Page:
By Bill Shilstone
Closing all or part of Hoover Community School would cause transportation hardships, Latino community parents said Thursday evening at an informational forum on reorganization proposals in the Redwood City Elementary School District.
Closing and/or merging some of the district’s 16 schools are among 25 proposals made by an advisory committee to erase a projected $10 million budget deficit created by steadily declining enrollment. The board is scheduled to adopt a plan at its regular meeting Nov. 28.
The district has lost 1,500 students over the past six years to charter schools, families being priced out of the Bay Area and other factors. State funding is, in part, tied to head count and the Redwood City district is further handicapped compared to neighboring districts by the way property taxes are allocated.
The general concern at Thursday night’s meeting at Hoover was that if Hoover closes, even just the 6-8-grade middle school, many families will not have transportation to neighboring schools.
The meeting was divided into two, in English at 6 p.m. and repeated in Spanish at 7 p.m. The arrangement did not go down well with some parents, one of whom said it was “sending a message” to have the English session first. Supt. John Baker said he had heard feedback that 7 p.m. would be more convenient for Latino parents, many of whom work at more than one job.
Baker was thrown another curve ball earlier in the day when a health scare at Taft Community School forced him to switch the meeting venue as a precaution.
According to district spokesman Jorge Quintana, a parent last week brought to school a note indicating that the child had been diagnosed with gastrointestinal illness, and that this week, a second student and an employee became ill at school. The county health department advised the school to deep clean and disinfect, he said, and move the meeting as a precaution.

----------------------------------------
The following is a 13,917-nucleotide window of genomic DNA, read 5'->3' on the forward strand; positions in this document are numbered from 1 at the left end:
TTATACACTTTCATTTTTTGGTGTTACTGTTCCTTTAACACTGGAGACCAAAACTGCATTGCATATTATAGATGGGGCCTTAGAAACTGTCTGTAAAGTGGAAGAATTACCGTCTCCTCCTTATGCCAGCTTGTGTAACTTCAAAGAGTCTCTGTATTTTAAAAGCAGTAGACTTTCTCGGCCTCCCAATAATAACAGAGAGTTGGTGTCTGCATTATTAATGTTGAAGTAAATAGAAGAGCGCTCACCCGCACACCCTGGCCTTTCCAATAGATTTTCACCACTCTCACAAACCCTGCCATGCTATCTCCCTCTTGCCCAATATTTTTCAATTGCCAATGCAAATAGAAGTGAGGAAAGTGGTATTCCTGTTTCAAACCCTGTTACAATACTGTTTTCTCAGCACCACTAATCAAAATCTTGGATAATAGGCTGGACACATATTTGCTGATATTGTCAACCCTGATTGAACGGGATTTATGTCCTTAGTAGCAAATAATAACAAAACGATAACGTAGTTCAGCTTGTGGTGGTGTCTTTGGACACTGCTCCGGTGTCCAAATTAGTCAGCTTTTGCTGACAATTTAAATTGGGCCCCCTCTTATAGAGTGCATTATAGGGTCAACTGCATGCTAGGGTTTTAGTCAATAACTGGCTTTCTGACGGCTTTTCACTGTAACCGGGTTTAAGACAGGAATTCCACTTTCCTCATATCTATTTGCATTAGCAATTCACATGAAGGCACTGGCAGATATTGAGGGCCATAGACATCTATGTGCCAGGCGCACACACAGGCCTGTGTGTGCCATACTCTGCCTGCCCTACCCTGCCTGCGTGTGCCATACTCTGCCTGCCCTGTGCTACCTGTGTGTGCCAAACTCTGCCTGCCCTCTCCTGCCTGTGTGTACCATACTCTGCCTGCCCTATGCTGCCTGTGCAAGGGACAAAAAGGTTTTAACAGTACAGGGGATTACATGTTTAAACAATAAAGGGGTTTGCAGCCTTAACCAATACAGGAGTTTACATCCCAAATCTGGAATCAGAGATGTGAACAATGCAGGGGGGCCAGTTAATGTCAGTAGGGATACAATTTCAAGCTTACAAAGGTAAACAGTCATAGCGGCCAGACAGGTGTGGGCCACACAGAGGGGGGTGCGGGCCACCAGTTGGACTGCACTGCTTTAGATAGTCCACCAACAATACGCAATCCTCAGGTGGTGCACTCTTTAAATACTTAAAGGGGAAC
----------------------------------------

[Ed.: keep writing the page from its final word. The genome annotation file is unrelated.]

The school remained open Friday.
The final two forums will be Thursday, Nov. 1, at 8:30 a.m. at Hoover and 6 p.m. at Kennedy Middle School. Baker announced that the public will be allowed to make comments to the board at those meetings, unlike the first two, when responses were limited to sticky notes pasted on 25 posters, one for each proposal.
More than 200 pages of transcribed sticky note responses will be posted on the district web site, Baker said, and there is a spread sheet on the site for public comment.
Baker gave the audience two clues about the proposals. He said consultants have said that a school with fewer than 400 students is “not viable,” and that the plan, whatever it turns out to be, will not be fully implemented in time for the 2019-20 school year.
Trustee Alisa MacAvoy urged people to lobby the state legislature for more money for schools by signing the recently initiated Full and Fair Funding Initiative petition.